Evi Bakali, a consultant obstetrician and gynaecologist at The Harborne Hospital, agrees with Briggs and adds that there isn’t enough scientific evidence to prove the efficacy of at-home LED vaginal devices at current. “They haven't been proven to improve women’s symptoms," she confirms, going on to point out that medical health professionals more thoroughly regulate the lasers used in hospitals.

In-clinic vaginal laser treatment isn’t without its risks either, though. One study from 2019 found that while laser therapy is proven to have positive outcomes for some women, complications such as scarring and fibrosis have also been documented, despite Briggs describing the risk of harm as “absolutely minimal”.

And when it comes to the pelvic floor toning that Goop’s favourite at-home LED therapy devices claim to promote, experts remain similarly sceptical. “Presently, in the UK, LED therapy devices are relatively new in the field of pelvic floor rehab with limited evidence base,” explains Amanda Savage, specialist pelvic obstetric and gynaecological physiotherapist.


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So, is the rise in interest in vaginal LED therapy devices problematic?

While many women undoubtedly turn to laser treatment (and their convenient at-home alternatives in the form of handheld LED devices) in a bid to heal a wide spectrum of vaginal issues or improve their intimate wellbeing more broadly, there is a dark side to this trending technology.

In 2018, the US Food and Drug Administration (FDA) issued a warning against the rise of unqualified practitioners and lack of regulation in this emerging industry, with FDA commissioner Scott Gottlieb stating that the agency was “deeply concerned women are being harmed." Case in point: these treatments falling under the umbrella term of "vaginal rejuvenation" are still not approved by the FDA.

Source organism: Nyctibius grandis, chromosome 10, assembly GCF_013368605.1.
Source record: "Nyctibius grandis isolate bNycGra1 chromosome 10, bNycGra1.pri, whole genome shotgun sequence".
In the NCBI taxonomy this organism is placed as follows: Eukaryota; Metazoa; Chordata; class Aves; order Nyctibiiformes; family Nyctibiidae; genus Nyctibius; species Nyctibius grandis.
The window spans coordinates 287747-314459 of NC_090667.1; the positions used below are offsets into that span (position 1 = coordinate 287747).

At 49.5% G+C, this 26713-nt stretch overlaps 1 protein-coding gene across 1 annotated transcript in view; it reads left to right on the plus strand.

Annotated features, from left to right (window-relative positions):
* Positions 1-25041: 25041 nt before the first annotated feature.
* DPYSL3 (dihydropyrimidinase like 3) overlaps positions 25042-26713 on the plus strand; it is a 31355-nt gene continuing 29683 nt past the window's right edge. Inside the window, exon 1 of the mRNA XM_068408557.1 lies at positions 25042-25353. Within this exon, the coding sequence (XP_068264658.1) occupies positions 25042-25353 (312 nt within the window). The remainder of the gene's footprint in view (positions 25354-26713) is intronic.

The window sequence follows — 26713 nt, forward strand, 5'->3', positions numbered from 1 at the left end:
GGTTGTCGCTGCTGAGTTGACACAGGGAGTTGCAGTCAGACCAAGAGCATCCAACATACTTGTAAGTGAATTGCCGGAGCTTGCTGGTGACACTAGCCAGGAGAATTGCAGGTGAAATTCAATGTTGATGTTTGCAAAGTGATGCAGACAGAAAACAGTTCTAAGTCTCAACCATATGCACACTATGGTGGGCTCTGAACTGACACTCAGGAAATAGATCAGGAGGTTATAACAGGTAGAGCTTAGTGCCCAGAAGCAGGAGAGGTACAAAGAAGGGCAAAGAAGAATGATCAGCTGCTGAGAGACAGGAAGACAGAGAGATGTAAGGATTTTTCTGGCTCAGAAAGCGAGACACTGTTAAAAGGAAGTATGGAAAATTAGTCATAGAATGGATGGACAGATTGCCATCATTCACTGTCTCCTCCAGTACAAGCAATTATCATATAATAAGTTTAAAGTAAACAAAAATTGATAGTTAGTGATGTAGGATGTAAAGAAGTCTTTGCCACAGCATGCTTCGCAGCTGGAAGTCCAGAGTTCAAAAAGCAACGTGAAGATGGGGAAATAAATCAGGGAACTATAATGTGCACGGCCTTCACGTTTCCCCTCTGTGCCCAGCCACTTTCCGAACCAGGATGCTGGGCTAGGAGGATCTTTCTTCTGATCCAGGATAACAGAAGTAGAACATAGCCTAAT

Another issue with this kind of technology being - often deceptively - advertised as an aesthetic treatment. It's predominantly medical in nature, yet results in a rise of unqualified non-medical aesthetic professionals performing the treatment.

Not to mention, the prospect of women flocking to non-medical aesthetic professionals for a "vagina facelift" or "designer vagina" is riddled with toxic undertones. Sadly, a lack of regulation has resulted in certain private aesthetics practices marketing the treatment this way.

Ultimately, we’ve got to give it to Goop - if there’s one thing their article has done, it’s opened up a necessary conversation about female intimate health. Bottom line? The only way to pave the way for more research and regulation in the world of vaginal LED and laser is to talk about it more candidly.

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What is a pelvic floor red light therapy device?

As we've discussed above, red light therapy devices for vaginal use are tools marketed as improving pelvic floor strength, sexual function, and intimate well-being. That said, while there are plenty of studies on the efficacy of LED light for facial usage, there simply hasn't been enough scientific research to prove these claims as conclusively true as of yet. 

Katie Baxter
Freelance Writer

Katie is a freelance writer who studied for an MA in Magazine Journalism at City, University of London. She discovered her passion for lifestyle journalism after finishing her BA at The University of Oxford. As a self-proclaimed cardio-phobe, you can likely find her on a workout mat doing a low-impact Pilates workout or testing out a buzzy new Reformer studio class. She has covered topics spanning health and wellbeing, beauty, celebrity news and interiors for publications such as Cosmopolitan UK, HELLO!, Well + Good and Livingetc.